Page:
III. Minn. Stat. § 549.211/Minn. R. Civ. P. 11
Brudvig also asserts that his actions in this case did not constitute bad faith, and that he did not assert a frivolous claim or an unfounded position, as required for a sanctions order under Minn. Stat. § 549.211 (1998) or Minn. R. Civ. P. 11.
The district court did not award sanctions for bringing a frivolous action or proceedings in bad faith. Instead, the court was awarding discovery sanctions. Under Minn. R. Civ. P. 37.04, the district court shall order a party or the party's attorney to pay reasonable expenses, including attorney fees, for failure to appear for depositions. The only exception is where the failure to appear is substantially justified or circumstances make an award unjust. Minn. R. Civ. P. 37.04.
Here, respondents moved for sanctions after plaintiffs and Brudvig, their attorney, failed to appear for depositions. Neither the plaintiffs nor Brudvig appeared at the motion hearing. The sanctions imposed against Brudvig included expenses and fees for preparing for, and appearing at, both the depositions and the sanctions hearing. We find no merit to Brudvig's argument that sanctions should not be awarded in this case because the elements of Minn. Stat. § 549.211 and rule 11 were not met.
IV. Support for Sanctions
Finally, Brudvig asserts that the district court's decision to impose sanctions is unsupported by the record and that the sanctions are unreasonable.
The district court ordered Brudvig to pay $6,542.65 based on an affidavit submitted by opposing counsel. Opposing counsel later submitted an itemized list of their fees and expenses. Brudvig asserts that much of the opposing attorneys' time was spent reviewing the file and that this review enabled respondents to establish a basis for a default judgment of $581,000 against plaintiffs.
It is true that a portion of respondents' attorneys' time listed on the itemization sheet as preparation for depositions and preparation for the hearing likely included reviewing the file, and this review likely aided respondents' ability to prove their damages caused by plaintiffs. But, because neither plaintiffs nor Brudvig attended the hearing, Brudvig waived the right to contest the reasonableness of the fees requested. Based on Brudvig's failure, without excuse, to appear at the scheduled deposition and hearing, the district court acted within its discretion by imposing sanctions. See Cornfeldt v. Tongen, 262 N.W.2d 684, 697 (Minn. 1977) (stating district court has discretion in determining appropriate discovery sanctions).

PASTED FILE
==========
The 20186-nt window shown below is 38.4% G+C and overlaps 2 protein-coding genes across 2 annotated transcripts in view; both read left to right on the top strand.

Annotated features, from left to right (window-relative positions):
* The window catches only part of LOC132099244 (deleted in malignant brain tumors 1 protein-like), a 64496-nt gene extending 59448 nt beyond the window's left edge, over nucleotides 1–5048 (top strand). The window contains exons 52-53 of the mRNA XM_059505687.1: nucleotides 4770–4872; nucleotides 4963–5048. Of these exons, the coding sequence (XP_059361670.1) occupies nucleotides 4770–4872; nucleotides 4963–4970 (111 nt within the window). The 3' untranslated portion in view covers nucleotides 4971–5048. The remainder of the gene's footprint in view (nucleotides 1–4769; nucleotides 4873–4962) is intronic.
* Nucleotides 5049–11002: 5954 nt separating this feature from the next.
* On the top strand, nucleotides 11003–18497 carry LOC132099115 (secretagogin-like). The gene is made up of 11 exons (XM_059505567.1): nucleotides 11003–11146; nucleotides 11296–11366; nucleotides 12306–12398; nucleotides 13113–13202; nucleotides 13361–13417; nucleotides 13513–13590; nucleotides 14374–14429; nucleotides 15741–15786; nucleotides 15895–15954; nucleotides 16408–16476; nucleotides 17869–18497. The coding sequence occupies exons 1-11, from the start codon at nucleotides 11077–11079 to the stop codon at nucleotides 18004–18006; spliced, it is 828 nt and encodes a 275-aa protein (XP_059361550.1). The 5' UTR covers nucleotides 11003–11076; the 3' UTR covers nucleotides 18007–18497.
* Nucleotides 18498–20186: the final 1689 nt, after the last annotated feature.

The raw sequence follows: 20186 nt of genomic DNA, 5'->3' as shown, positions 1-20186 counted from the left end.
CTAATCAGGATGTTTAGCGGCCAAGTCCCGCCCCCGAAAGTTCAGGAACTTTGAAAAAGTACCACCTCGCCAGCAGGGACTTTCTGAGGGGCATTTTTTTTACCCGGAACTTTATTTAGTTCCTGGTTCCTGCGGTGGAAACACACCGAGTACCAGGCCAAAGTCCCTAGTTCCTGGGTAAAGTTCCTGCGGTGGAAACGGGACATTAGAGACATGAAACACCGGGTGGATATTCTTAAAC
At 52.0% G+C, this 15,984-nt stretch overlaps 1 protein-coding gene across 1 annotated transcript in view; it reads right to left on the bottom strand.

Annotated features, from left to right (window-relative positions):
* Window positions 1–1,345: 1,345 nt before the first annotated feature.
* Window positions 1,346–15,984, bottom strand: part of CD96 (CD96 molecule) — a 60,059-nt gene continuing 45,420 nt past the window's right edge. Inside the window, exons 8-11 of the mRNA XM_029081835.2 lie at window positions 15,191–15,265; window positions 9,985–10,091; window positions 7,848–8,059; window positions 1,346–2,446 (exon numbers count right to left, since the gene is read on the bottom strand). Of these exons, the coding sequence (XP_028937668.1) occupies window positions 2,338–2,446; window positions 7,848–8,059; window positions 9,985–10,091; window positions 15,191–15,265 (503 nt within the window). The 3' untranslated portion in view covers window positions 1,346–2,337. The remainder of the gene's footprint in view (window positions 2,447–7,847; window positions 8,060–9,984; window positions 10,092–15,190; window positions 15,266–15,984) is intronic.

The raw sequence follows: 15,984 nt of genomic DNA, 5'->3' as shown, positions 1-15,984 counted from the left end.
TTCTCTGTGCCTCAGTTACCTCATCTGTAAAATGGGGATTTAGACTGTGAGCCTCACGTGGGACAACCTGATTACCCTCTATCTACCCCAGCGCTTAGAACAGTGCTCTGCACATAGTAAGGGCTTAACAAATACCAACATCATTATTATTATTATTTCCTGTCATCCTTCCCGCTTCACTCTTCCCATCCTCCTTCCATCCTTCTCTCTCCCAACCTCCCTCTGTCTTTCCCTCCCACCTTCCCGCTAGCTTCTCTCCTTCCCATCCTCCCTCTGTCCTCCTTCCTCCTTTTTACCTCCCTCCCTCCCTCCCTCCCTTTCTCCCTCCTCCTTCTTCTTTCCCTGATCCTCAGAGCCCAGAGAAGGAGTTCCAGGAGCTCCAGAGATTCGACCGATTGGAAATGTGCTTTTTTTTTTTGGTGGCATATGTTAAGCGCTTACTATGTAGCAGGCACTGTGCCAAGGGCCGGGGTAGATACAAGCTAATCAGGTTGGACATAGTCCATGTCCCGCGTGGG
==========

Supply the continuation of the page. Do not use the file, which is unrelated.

Brudvig did bring a rule 60.02 motion to vacate the order imposing sanctions. He asserted that he was entitled to relief under Minn. R. Civ. P. 60.02(a) because he was unaware that respondents intended to seek sanctions against him personally. See Minn. R. Civ. P. 60.02(a) (stating court may vacate final judgment or order for "[m]istake, inadvertence, surprise, or excusable neglect"). The district court denied this motion.
We find no merit to Brudvig's argument that these sanctions constituted surprise. Before the sanctions hearing, respondents served a motion seeking default judgment against plaintiffs and "further sanctions as the Court may deem appropriate." The attached memorandum makes it clear that respondents were seeking discovery sanctions under rule 37.04. Under rule 37.04, such sanctions may be imposed against a party or the party's counsel. Brudvig should have been aware that he faced potential sanctions. The district court did not err by denying Brudvig's rule 60.02 motion. See Meyer v. Best W. Seville Plaza Hotel, 562 N.W.2d 690, 694 (Minn. App. 1997) (stating whether to grant rule 60.02 relief is within district court's discretion and reviewing court will not reverse that decision absent abuse of discretion), review denied (Minn. June 26, 1997); see also Nguyen v. State Farm Mut. Auto. Ins. Co., 558 N.W.2d 487, 490 (Minn. 1997) (stating in order to obtain rule 60.02 relief, party must demonstrate reasonable excuse for failure to act).
 In moving to vacate the sanctions order again him, Brudvig alleged that he left respondents' counsel a voicemail message the day before the rescheduled depositions. Brudvig did not state the content of the alleged message, however, and respondents' counsel denied receipt of any message.